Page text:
Over the summer I heard a song on the radio that stuck in my mind. It popped back into my head again last week with the latest research about what makes an effective school leader.
It was mid August. I remember it was an unusually sunny morning for a Scottish summer day. It felt hot even though it was early in the day, about 8 o’clock. I was on my own in the house, in fact I’d just stepped out of the shower, when the song came on the radio. I immediately tuned in. Maybe it was the Scottish accent, maybe the melody, but the words caught me and made me listen extra hard. I can remember thinking, ‘I must find out who that is and what it’s called.’ It sounded like the well-known Scottish band Biffy Clyro, but when I Googled all the excerpts from their latest songs and listened to each one, I didn’t recognize it. I searched harder. I was determined to find this song, find the band; the lyrics had ensnared me. I eventually found a way to search for radio programme playlists. By working out the approximate time I’d heard it, I could pin it down.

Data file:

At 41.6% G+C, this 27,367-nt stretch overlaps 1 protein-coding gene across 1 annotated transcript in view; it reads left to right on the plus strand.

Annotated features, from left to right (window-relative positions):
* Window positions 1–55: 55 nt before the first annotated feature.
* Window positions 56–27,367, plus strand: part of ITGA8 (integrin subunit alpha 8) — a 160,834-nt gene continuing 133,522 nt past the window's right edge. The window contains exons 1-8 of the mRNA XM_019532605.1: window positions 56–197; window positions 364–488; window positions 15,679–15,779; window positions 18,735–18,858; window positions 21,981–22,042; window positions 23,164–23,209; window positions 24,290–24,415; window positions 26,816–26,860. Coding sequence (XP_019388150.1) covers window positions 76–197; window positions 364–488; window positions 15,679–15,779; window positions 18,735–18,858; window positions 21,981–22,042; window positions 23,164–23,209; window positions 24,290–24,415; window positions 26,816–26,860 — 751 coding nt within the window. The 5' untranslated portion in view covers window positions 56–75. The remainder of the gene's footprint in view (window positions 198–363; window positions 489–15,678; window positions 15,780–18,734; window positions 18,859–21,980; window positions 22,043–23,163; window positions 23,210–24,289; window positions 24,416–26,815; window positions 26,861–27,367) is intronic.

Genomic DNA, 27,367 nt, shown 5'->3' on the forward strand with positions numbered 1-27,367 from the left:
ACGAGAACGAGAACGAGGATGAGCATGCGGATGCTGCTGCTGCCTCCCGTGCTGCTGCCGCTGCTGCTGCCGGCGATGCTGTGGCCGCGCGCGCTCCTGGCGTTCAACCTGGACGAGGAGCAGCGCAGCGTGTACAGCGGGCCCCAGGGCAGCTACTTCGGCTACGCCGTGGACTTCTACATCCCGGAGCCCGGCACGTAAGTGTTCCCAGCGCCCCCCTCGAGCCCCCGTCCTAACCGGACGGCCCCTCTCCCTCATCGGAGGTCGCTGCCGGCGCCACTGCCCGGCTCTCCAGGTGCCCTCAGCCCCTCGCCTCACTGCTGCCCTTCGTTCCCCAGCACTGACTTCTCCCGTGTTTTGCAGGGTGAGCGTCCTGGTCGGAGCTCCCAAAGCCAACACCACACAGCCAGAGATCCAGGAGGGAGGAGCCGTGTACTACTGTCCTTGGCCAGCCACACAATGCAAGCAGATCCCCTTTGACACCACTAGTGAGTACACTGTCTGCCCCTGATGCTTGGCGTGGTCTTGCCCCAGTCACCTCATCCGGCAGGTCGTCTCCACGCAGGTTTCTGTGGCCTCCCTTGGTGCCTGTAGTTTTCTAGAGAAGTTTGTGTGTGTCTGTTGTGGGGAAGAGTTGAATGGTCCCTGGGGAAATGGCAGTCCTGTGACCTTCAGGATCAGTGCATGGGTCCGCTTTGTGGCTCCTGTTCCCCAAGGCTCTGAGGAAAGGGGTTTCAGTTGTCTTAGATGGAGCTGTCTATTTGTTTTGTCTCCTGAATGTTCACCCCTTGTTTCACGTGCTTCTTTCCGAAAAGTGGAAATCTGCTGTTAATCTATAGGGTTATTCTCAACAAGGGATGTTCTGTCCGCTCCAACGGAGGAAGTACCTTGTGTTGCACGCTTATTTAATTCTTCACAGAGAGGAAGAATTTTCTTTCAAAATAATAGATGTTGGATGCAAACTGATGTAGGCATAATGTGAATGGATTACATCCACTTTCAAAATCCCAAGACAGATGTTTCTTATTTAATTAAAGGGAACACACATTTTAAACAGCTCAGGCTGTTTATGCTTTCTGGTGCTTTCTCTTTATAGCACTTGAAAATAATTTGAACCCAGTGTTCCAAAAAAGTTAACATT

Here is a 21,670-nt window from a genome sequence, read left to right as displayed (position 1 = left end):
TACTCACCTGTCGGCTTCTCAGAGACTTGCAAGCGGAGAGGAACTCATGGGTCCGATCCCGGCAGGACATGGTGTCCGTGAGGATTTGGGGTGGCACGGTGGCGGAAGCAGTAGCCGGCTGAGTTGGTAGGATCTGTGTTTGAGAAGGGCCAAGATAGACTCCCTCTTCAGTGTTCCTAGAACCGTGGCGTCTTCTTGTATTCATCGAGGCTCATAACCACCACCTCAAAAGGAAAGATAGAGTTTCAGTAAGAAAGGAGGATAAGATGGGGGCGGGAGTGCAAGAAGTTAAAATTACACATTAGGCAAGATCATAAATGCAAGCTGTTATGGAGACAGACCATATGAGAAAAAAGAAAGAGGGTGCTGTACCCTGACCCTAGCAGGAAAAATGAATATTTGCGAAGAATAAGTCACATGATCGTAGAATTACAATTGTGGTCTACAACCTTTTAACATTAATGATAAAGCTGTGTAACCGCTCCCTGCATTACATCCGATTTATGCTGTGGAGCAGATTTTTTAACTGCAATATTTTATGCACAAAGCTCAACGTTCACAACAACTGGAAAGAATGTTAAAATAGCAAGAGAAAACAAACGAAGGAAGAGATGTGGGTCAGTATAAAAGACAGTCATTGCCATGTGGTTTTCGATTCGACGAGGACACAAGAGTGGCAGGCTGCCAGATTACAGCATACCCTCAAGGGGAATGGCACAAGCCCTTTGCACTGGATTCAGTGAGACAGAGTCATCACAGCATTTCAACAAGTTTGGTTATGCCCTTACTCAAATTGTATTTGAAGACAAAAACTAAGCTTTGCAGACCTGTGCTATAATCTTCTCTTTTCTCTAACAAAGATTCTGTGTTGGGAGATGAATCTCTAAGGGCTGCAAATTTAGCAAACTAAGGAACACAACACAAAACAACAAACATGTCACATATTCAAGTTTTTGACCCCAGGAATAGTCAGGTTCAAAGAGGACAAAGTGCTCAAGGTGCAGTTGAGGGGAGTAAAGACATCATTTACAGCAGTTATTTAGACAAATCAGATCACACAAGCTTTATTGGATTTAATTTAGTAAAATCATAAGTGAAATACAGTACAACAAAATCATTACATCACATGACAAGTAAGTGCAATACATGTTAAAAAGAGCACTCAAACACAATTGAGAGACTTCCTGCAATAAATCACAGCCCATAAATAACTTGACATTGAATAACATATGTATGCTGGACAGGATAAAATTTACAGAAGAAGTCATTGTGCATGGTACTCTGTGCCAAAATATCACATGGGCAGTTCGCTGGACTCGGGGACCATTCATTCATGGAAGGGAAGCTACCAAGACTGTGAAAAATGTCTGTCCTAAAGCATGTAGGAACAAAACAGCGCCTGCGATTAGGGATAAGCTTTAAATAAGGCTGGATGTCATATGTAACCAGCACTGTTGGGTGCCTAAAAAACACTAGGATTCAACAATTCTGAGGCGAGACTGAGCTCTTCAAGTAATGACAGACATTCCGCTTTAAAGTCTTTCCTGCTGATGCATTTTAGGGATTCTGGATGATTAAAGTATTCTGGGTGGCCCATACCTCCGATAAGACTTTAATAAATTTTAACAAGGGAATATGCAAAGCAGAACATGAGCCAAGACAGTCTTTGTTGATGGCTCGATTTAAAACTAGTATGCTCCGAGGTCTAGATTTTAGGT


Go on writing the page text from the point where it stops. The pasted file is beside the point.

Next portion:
And there it was – The Chaser by Scottish band Twin Atlantic. As soon as I heard the first few notes I recognized it. As soon as I heard the chorus I was singing it. I’d remembered the words from one hearing, that’s how much it had stuck in my brain.
So what was the reason for my hunt? Why was I so determined to find this song?
Because it gripped me. My heart was beating frantically. I felt like I’d made an important discovery. I know it sounds corny, but I felt it was specifically for me, explicitly about me.
It summed up my life – my search for the perfect leader to lead me, then the perfect book, article, model and programme to create the ideal leader – my constant chase.
As I sang it I felt a weight lift, I felt relieved.
‘All my life I’ve been a chaser.’ And I’ve never been conscious of it…. until now.
Now I’m aware of it, I’ve decided to stop chasing. I don’t need to. This song has helped me realize the ideal leader isn’t out there – it’s inside. I’m the leader I’ve been looking for all along. It’s hard to chase an imaginary self, impossible to catch, so I’m not even going to try any longer. I’m going to run with the leader in me – no longer ‘put the voice in my head to the back of my mind’.
I feel excited. It’s taken a couple of months, a lot of tuneless singing and a new piece of research to finally persuade me to give up the chase.
Time to ‘super future design’ for myself; no longer ‘my heart is a bomb that my head can’t find.’